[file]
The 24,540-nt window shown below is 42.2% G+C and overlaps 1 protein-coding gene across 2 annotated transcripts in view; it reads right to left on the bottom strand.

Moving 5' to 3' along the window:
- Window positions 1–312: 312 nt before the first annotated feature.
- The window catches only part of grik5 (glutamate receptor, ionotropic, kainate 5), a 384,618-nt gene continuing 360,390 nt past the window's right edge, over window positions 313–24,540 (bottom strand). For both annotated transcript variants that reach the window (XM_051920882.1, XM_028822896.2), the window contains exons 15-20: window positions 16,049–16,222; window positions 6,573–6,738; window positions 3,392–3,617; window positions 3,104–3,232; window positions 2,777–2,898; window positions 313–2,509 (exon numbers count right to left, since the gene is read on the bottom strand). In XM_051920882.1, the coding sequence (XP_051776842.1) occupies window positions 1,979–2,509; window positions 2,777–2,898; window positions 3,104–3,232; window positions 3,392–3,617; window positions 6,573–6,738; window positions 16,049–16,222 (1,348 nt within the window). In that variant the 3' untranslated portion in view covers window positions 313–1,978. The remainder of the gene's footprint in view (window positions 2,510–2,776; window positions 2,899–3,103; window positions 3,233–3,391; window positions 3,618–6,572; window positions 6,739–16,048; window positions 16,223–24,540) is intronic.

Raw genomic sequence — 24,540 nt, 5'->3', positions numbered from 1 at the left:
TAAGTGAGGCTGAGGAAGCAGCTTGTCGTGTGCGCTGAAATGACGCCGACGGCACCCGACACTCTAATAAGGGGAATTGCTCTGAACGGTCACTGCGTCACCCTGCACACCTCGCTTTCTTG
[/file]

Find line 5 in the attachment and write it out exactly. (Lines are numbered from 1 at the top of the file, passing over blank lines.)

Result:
Raw genomic sequence — 24,540 nt, 5'->3', positions numbered from 1 at the left: